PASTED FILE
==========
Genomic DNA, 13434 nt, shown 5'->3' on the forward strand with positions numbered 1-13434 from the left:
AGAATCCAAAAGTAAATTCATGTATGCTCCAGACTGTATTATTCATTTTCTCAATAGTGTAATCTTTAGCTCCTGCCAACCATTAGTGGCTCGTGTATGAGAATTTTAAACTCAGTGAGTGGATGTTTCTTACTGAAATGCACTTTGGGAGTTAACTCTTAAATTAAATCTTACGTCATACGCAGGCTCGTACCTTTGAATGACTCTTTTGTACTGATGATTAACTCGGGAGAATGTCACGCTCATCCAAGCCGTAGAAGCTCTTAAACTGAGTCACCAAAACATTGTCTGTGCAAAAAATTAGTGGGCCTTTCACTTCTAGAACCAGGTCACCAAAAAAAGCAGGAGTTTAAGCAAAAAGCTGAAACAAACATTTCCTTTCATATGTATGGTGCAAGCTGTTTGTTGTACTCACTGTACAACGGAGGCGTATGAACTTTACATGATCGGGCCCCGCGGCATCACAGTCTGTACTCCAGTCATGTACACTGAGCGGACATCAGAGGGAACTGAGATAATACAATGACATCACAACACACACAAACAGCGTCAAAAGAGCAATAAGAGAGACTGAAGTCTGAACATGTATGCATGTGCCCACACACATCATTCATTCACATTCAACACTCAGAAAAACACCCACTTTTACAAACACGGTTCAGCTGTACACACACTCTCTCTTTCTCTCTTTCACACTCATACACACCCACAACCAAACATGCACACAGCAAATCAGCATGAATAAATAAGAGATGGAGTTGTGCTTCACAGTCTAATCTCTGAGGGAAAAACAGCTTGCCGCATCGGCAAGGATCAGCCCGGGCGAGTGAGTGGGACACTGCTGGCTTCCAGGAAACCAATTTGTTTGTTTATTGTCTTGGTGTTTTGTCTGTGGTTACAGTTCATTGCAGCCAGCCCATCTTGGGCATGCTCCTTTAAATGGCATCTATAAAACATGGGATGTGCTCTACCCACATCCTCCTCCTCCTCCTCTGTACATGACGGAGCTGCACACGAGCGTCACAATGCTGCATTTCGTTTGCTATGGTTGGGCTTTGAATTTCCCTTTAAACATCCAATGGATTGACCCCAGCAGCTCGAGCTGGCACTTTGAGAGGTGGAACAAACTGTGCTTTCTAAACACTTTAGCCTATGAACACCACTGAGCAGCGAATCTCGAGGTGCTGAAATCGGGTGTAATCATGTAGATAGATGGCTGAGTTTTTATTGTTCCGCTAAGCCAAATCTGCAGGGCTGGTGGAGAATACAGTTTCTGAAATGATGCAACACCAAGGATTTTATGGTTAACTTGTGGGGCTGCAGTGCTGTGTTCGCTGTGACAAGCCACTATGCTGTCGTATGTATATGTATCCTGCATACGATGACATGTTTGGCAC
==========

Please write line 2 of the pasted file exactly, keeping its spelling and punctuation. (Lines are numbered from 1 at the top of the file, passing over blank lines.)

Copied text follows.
AGAATCCAAAAGTAAATTCATGTATGCTCCAGACTGTATTATTCATTTTCTCAATAGTGTAATCTTTAGCTCCTGCCAACCATTAGTGGCTCGTGTATGAGAATTTTAAACTCAGTGAGTGGATGTTTCTTACTGAAATGCACTTTGGGAGTTAACTCTTAAATTAAATCTTACGTCATACGCAGGCTCGTACCTTTGAATGACTCTTTTGTACTGATGATTAACTCGGGAGAATGTCACGCTCATCCAAGCCGTAGAAGCTCTTAAACTGAGTCACCAAAACATTGTCTGTGCAAAAAATTAGTGGGCCTTTCACTTCTAGAACCAGGTCACCAAAAAAAGCAGGAGTTTAAGCAAAAAGCTGAAACAAACATTTCCTTTCATATGTATGGTGCAAGCTGTTTGTTGTACTCACTGTACAACGGAGGCGTATGAACTTTACATGATCGGGCCCCGCGGCATCACAGTCTGTACTCCAGTCATGTACACTGAGCGGACATCAGAGGGAACTGAGATAATACAATGACATCACAACACACACAAACAGCGTCAAAAGAGCAATAAGAGAGACTGAAGTCTGAACATGTATGCATGTGCCCACACACATCATTCATTCACATTCAACACTCAGAAAAACACCCACTTTTACAAACACGGTTCAGCTGTACACACACTCTCTCTTTCTCTCTTTCACACTCATACACACCCACAACCAAACATGCACACAGCAAATCAGCATGAATAAATAAGAGATGGAGTTGTGCTTCACAGTCTAATCTCTGAGGGAAAAACAGCTTGCCGCATCGGCAAGGATCAGCCCGGGCGAGTGAGTGGGACACTGCTGGCTTCCAGGAAACCAATTTGTTTGTTTATTGTCTTGGTGTTTTGTCTGTGGTTACAGTTCATTGCAGCCAGCCCATCTTGGGCATGCTCCTTTAAATGGCATCTATAAAACATGGGATGTGCTCTACCCACATCCTCCTCCTCCTCCTCTGTACATGACGGAGCTGCACACGAGCGTCACAATGCTGCATTTCGTTTGCTATGGTTGGGCTTTGAATTTCCCTTTAAACATCCAATGGATTGACCCCAGCAGCTCGAGCTGGCACTTTGAGAGGTGGAACAAACTGTGCTTTCTAAACACTTTAGCCTATGAACACCACTGAGCAGCGAATCTCGAGGTGCTGAAATCGGGTGTAATCATGTAGATAGATGGCTGAGTTTTTATTGTTCCGCTAAGCCAAATCTGCAGGGCTGGTGGAGAATACAGTTTCTGAAATGATGCAACACCAAGGATTTTATGGTTAACTTGTGGGGCTGCAGTGCTGTGTTCGCTGTGACAAGCCACTATGCTGTCGTATGTATATGTATCCTGCATACGATGACATGTTTGGCAC